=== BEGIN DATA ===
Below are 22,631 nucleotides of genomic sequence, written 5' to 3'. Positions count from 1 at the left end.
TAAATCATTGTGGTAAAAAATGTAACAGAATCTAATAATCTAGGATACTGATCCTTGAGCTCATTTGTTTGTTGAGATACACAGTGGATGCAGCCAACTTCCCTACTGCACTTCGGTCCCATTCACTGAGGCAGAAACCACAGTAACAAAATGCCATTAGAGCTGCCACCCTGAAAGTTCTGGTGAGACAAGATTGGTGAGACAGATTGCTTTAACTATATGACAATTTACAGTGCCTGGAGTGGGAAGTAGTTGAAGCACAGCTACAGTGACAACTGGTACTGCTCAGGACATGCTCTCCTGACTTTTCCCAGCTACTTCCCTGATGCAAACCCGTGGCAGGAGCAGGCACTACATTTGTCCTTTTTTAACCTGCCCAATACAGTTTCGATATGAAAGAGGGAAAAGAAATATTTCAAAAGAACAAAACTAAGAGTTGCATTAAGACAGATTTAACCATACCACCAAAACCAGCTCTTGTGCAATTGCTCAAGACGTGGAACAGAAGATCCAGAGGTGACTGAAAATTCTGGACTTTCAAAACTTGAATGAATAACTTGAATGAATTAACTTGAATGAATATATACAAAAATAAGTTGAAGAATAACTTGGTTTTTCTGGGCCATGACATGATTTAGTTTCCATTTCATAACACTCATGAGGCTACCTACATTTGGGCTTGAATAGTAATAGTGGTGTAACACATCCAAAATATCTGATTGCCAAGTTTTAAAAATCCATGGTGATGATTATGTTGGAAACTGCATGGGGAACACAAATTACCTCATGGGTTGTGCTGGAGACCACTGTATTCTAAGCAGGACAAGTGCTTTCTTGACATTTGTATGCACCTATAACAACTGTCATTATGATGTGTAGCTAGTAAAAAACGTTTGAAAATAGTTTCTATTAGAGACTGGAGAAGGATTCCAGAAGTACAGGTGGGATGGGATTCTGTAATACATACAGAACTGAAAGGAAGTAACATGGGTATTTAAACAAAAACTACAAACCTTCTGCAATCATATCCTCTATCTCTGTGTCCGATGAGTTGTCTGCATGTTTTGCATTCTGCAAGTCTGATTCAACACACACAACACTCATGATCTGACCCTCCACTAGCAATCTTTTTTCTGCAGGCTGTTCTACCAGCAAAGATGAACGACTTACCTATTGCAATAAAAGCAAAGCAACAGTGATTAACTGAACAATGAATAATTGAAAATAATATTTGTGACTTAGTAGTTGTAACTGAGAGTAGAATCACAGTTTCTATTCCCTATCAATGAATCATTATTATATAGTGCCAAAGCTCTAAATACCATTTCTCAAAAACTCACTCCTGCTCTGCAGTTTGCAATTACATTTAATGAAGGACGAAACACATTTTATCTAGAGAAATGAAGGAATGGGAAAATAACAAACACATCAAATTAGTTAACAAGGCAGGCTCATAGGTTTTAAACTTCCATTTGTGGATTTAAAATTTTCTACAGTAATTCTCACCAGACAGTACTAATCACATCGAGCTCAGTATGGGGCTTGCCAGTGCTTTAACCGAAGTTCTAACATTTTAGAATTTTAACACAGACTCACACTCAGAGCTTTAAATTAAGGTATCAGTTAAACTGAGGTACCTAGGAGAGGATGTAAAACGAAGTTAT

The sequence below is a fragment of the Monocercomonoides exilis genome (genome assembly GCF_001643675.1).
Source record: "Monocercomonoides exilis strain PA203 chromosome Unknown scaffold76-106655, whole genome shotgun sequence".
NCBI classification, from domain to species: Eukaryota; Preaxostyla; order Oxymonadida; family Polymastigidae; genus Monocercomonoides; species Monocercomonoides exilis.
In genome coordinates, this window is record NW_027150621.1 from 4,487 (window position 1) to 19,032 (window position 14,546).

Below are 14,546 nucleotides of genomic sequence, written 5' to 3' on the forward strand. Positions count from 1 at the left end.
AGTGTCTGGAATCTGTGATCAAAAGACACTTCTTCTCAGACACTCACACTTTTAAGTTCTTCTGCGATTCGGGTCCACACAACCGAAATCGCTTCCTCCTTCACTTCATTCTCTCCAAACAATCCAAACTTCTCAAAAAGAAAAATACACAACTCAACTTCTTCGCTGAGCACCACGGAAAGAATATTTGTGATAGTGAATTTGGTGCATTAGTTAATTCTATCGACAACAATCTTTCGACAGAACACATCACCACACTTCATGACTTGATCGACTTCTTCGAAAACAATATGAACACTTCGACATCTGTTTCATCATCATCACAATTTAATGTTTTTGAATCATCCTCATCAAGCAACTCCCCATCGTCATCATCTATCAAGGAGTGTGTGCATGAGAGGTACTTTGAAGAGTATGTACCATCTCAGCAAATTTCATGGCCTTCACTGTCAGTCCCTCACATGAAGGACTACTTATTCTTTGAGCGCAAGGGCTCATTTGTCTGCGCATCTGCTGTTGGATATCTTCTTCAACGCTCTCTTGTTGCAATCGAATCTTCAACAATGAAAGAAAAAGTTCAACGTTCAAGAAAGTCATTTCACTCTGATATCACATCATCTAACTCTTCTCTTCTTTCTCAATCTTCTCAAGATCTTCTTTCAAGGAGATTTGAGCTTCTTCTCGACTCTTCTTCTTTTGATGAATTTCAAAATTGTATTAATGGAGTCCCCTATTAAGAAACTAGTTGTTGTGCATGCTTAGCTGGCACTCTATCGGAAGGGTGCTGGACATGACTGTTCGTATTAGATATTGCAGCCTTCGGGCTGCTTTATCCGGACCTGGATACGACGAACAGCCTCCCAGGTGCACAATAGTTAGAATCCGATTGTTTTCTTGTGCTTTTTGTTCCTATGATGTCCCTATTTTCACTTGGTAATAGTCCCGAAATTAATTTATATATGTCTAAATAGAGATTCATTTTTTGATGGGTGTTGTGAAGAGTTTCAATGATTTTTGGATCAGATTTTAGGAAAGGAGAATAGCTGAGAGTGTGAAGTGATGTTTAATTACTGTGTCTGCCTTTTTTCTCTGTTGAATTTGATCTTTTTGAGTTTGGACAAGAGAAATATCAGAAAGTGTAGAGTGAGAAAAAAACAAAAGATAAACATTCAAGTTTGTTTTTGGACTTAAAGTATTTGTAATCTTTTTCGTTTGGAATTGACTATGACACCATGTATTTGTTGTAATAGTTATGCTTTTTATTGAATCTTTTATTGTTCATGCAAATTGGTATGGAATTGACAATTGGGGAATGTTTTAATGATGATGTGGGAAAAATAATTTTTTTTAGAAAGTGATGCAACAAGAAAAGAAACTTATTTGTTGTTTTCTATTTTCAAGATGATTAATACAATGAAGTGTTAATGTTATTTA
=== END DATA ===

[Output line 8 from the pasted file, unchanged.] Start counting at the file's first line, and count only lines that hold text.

AGTGTCTGGAATCTGTGATCAAAAGACACTTCTTCTCAGACACTCACACTTTTAAGTTCTTCTGCGATTCGGGTCCACACAACCGAAATCGCTTCCTCCTTCACTTCATTCTCTCCAAACAATCCAAACTTCTCAAAAAGAAAAATACACAACTCAACTTCTTCGCTGAGCACCACGGAAAGAATATTTGTGATAGTGAATTTGGTGCATTAGTTAATTCTATCGACAACAATCTTTCGACAGAACACATCACCACACTTCATGACTTGATCGACTTCTTCGAAAACAATATGAACACTTCGACATCTGTTTCATCATCATCACAATTTAATGTTTTTGAATCATCCTCATCAAGCAACTCCCCATCGTCATCATCTATCAAGGAGTGTGTGCATGAGAGGTACTTTGAAGAGTATGTACCATCTCAGCAAATTTCATGGCCTTCACTGTCAGTCCCTCACATGAAGGACTACTTATTCTTTGAGCGCAAGGGCTCATTTGTCTGCGCATCTGCTGTTGGATATCTTCTTCAACGCTCTCTTGTTGCAATCGAATCTTCAACAATGAAAGAAAAAGTTCAACGTTCAAGAAAGTCATTTCACTCTGATATCACATCATCTAACTCTTCTCTTCTTTCTCAATCTTCTCAAGATCTTCTTTCAAGGAGATTTGAGCTTCTTCTCGACTCTTCTTCTTTTGATGAATTTCAAAATTGTATTAATGGAGTCCCCTATTAAGAAACTAGTTGTTGTGCATGCTTAGCTGGCACTCTATCGGAAGGGTGCTGGACATGACTGTTCGTATTAGATATTGCAGCCTTCGGGCTGCTTTATCCGGACCTGGATACGACGAACAGCCTCCCAGGTGCACAATAGTTAGAATCCGATTGTTTTCTTGTGCTTTTTGTTCCTATGATGTCCCTATTTTCACTTGGTAATAGTCCCGAAATTAATTTATATATGTCTAAATAGAGATTCATTTTTTGATGGGTGTTGTGAAGAGTTTCAATGATTTTTGGATCAGATTTTAGGAAAGGAGAATAGCTGAGAGTGTGAAGTGATGTTTAATTACTGTGTCTGCCTTTTTTCTCTGTTGAATTTGATCTTTTTGAGTTTGGACAAGAGAAATATCAGAAAGTGTAGAGTGAGAAAAAAACAAAAGATAAACATTCAAGTTTGTTTTTGGACTTAAAGTATTTGTAATCTTTTTCGTTTGGAATTGACTATGACACCATGTATTTGTTGTAATAGTTATGCTTTTTATTGAATCTTTTATTGTTCATGCAAATTGGTATGGAATTGACAATTGGGGAATGTTTTAATGATGATGTGGGAAAAATAATTTTTTTTAGAAAGTGATGCAACAAGAAAAGAAACTTATTTGTTGTTTTCTATTTTCAAGATGATTAATACAATGAAGTGTTAATGTTATTTA